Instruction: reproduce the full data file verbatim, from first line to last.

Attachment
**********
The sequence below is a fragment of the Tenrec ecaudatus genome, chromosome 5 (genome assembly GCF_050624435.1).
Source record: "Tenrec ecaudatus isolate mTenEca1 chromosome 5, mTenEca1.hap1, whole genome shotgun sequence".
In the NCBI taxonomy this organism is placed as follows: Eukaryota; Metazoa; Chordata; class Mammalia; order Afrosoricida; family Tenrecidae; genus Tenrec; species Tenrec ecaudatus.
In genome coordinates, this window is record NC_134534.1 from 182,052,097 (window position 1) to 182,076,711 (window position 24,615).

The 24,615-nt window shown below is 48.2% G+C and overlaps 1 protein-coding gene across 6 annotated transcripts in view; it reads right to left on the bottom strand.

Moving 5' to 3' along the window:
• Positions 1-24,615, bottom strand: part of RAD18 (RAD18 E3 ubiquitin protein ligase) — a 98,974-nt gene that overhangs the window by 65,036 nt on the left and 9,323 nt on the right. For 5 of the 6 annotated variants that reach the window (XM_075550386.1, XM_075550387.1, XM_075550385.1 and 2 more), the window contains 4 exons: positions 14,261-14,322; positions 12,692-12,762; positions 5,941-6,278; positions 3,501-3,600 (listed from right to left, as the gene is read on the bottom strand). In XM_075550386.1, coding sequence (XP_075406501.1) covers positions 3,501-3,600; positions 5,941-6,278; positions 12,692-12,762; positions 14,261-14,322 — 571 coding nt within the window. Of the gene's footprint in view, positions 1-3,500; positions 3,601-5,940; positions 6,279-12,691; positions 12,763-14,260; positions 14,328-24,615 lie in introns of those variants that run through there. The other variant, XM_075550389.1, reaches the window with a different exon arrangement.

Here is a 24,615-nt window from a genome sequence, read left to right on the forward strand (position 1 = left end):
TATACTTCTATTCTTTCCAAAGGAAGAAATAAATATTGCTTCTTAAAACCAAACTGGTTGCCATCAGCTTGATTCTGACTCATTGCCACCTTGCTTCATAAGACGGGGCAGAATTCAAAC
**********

The sequence below is a fragment of the Tenrec ecaudatus genome, chromosome 5 (genome assembly GCF_050624435.1).
Source record: "Tenrec ecaudatus isolate mTenEca1 chromosome 5, mTenEca1.hap1, whole genome shotgun sequence".
In the NCBI taxonomy this organism is placed as follows: Eukaryota; Metazoa; Chordata; class Mammalia; order Afrosoricida; family Tenrecidae; genus Tenrec; species Tenrec ecaudatus.
In genome coordinates, this window is record NC_134534.1 from 182,052,097 (window position 1) to 182,076,711 (window position 24,615).

The 24,615-nt window shown below is 48.2% G+C and overlaps 1 protein-coding gene across 6 annotated transcripts in view; it reads right to left on the bottom strand.

Moving 5' to 3' along the window:
• Positions 1-24,615, bottom strand: part of RAD18 (RAD18 E3 ubiquitin protein ligase) — a 98,974-nt gene that overhangs the window by 65,036 nt on the left and 9,323 nt on the right. For 5 of the 6 annotated variants that reach the window (XM_075550386.1, XM_075550387.1, XM_075550385.1 and 2 more), the window contains 4 exons: positions 14,261-14,322; positions 12,692-12,762; positions 5,941-6,278; positions 3,501-3,600 (listed from right to left, as the gene is read on the bottom strand). In XM_075550386.1, coding sequence (XP_075406501.1) covers positions 3,501-3,600; positions 5,941-6,278; positions 12,692-12,762; positions 14,261-14,322 — 571 coding nt within the window. Of the gene's footprint in view, positions 1-3,500; positions 3,601-5,940; positions 6,279-12,691; positions 12,763-14,260; positions 14,328-24,615 lie in introns of those variants that run through there. The other variant, XM_075550389.1, reaches the window with a different exon arrangement.

Here is a 24,615-nt window from a genome sequence, read left to right on the forward strand (position 1 = left end):
TATACTTCTATTCTTTCCAAAGGAAGAAATAAATATTGCTTCTTAAAACCAAACTGGTTGCCATCAGCTTGATTCTGACTCATTGCCACCTTGCTTCATAAGACGGGGCAGAATTCAAAC